• "I feel that official medical guidance is still urging caution."
  • "I feel concerned that Covid cases are still high and working closely may cause a risk to the company of illness spreading among all workers."
  • "I understand management are under some commercial pressure, and I would like to understand what we can explore for remote and safer working options."

I'm not very skilled, so others may be able to apply this better than I!

Some references on NVC:

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  • @JoeStrazzere I believe this better addresses the actual problem encountered by the OP. It gives some strategies to better resolve the tension between expressing their actual preferences and saying nothing/ not doing the survey. I agree that potentially the OP's question could be wider. – Thomas W May 7 at 23:47
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    The survey is not mandatory, but there will be/is pressure to fill it out. The aim is to deflect the survey at this point, not to provide answers that create least friction. However, your links look like a very interesting read. Thanks. – Black Snow May 8 at 3:17
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"I defer to the judgement of management on this issue."

Whether management realizes it or not, requiring a non-anonymous survey creates conflict. Negotiating in a conflict situation is tricky business, but for any negotiation to be successful, one must always seek a win/win situation. In order to do this, one must understand the goals of both parties.

As suggested in other answers, making results not anonymous is for a reason. Management likely wants complicity. A comment in another answer suggests turn the question back on them "I'm interested in how management feels..." While I appreciate the cleverness, this response is passive aggressive, and may not be the best move. A variation of that response is "I defer to/trust the judgement of management/leadership for this."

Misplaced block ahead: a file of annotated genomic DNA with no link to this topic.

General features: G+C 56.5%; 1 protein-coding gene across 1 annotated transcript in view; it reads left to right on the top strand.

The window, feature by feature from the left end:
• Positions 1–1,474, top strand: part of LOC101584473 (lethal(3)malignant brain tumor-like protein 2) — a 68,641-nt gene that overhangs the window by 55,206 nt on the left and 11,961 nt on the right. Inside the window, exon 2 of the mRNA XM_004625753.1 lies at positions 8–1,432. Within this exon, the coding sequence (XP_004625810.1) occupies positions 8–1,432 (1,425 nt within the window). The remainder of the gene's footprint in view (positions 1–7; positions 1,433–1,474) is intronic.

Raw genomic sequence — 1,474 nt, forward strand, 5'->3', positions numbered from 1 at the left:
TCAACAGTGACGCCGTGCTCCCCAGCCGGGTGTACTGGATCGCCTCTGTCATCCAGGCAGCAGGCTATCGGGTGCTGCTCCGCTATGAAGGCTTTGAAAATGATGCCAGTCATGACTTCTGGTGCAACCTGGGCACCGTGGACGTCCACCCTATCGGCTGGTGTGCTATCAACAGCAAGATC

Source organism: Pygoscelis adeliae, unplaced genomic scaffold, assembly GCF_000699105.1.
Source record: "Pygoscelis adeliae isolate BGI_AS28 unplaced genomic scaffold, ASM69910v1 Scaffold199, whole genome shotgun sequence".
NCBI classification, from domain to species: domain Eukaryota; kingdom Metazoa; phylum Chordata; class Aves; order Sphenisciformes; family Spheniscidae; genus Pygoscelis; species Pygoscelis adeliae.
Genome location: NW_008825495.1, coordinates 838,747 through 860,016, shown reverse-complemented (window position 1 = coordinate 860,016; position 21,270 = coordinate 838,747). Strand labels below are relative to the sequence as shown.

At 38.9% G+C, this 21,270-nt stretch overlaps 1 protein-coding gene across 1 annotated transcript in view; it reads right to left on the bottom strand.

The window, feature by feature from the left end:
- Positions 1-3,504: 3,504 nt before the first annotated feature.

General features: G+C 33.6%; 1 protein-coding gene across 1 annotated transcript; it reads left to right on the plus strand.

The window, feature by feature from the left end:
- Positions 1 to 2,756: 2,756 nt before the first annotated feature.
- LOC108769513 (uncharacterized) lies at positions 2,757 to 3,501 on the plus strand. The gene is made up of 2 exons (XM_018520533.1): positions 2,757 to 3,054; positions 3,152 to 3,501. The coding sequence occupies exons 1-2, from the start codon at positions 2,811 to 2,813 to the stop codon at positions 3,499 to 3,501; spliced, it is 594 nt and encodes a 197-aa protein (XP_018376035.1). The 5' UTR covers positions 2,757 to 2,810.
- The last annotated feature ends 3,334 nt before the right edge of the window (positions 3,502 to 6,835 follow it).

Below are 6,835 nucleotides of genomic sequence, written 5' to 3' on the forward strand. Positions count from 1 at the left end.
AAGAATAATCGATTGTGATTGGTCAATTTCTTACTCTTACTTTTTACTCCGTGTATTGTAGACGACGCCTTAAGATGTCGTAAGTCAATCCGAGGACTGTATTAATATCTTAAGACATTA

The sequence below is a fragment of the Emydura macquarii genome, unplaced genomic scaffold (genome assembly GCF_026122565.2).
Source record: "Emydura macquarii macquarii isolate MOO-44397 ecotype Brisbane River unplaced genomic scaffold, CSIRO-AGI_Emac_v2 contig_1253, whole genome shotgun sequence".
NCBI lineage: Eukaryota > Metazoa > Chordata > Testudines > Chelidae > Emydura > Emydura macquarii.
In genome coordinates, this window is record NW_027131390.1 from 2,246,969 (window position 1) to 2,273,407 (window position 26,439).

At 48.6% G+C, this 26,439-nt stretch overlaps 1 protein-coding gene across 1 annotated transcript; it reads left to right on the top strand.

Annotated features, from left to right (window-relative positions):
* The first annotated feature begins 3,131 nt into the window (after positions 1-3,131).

Responding by deferring is complicit rather than challenging, which is what management (presumably) wants anyway. It may also provide the least offensive response because it is, in essence, no response, which is what the OP (presumably) wants to do by not filling out the survey. If these presumptions are correct, this response creates a win/win situation.

If these presumptions are not correct, what are the risks associated with this response? Will the OP be viewed as a lapdog? Is that a bad thing in their corporate culture? Will this response be interpreted as noncompliance? Will not being bold about how they truly feel cause the OP to be passed up for a leadership role in the future? Without knowing more about the culture, it's hard to say, but I believe this answer is the safest response with the information provided.